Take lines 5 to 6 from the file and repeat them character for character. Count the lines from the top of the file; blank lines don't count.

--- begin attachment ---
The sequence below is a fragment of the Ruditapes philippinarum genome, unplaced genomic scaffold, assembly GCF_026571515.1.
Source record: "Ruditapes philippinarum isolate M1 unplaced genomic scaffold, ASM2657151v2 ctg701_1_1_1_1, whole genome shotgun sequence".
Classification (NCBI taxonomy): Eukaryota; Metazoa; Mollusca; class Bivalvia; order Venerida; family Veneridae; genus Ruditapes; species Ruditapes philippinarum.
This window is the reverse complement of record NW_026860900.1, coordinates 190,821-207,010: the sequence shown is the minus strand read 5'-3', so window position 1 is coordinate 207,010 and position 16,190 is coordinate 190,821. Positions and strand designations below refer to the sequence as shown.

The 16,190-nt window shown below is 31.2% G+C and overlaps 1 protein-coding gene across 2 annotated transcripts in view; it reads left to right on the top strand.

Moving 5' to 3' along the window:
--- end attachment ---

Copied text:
The 16,190-nt window shown below is 31.2% G+C and overlaps 1 protein-coding gene across 2 annotated transcripts in view; it reads left to right on the top strand.

Moving 5' to 3' along the window: